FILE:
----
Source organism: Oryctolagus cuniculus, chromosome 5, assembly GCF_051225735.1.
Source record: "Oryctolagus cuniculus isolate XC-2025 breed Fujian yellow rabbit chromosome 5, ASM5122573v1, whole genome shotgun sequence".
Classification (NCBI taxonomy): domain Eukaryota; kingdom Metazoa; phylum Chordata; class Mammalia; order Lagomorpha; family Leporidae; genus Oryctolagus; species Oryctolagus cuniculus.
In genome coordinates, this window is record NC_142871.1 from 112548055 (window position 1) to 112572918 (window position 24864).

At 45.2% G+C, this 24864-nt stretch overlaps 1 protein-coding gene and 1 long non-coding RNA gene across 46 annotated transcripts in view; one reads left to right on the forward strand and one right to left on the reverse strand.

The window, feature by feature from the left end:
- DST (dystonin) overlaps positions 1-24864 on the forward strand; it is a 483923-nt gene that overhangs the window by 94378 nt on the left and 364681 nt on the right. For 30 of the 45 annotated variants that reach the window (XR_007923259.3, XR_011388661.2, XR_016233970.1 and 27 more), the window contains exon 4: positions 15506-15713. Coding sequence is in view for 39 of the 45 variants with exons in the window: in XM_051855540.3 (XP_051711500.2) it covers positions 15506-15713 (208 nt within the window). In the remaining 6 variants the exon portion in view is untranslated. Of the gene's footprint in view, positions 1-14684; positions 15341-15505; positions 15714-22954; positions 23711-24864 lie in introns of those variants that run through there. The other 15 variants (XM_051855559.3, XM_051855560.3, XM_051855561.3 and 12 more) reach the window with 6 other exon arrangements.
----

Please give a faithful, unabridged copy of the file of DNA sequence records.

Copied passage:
Source organism: Oryctolagus cuniculus, chromosome 5, assembly GCF_051225735.1.
Source record: "Oryctolagus cuniculus isolate XC-2025 breed Fujian yellow rabbit chromosome 5, ASM5122573v1, whole genome shotgun sequence".
Classification (NCBI taxonomy): domain Eukaryota; kingdom Metazoa; phylum Chordata; class Mammalia; order Lagomorpha; family Leporidae; genus Oryctolagus; species Oryctolagus cuniculus.
In genome coordinates, this window is record NC_142871.1 from 112548055 (window position 1) to 112572918 (window position 24864).

At 45.2% G+C, this 24864-nt stretch overlaps 1 protein-coding gene and 1 long non-coding RNA gene across 46 annotated transcripts in view; one reads left to right on the forward strand and one right to left on the reverse strand.

The window, feature by feature from the left end:
- DST (dystonin) overlaps positions 1-24864 on the forward strand; it is a 483923-nt gene that overhangs the window by 94378 nt on the left and 364681 nt on the right. For 30 of the 45 annotated variants that reach the window (XR_007923259.3, XR_011388661.2, XR_016233970.1 and 27 more), the window contains exon 4: positions 15506-15713. Coding sequence is in view for 39 of the 45 variants with exons in the window: in XM_051855540.3 (XP_051711500.2) it covers positions 15506-15713 (208 nt within the window). In the remaining 6 variants the exon portion in view is untranslated. Of the gene's footprint in view, positions 1-14684; positions 15341-15505; positions 15714-22954; positions 23711-24864 lie in introns of those variants that run through there. The other 15 variants (XM_051855559.3, XM_051855560.3, XM_051855561.3 and 12 more) reach the window with 6 other exon arrangements.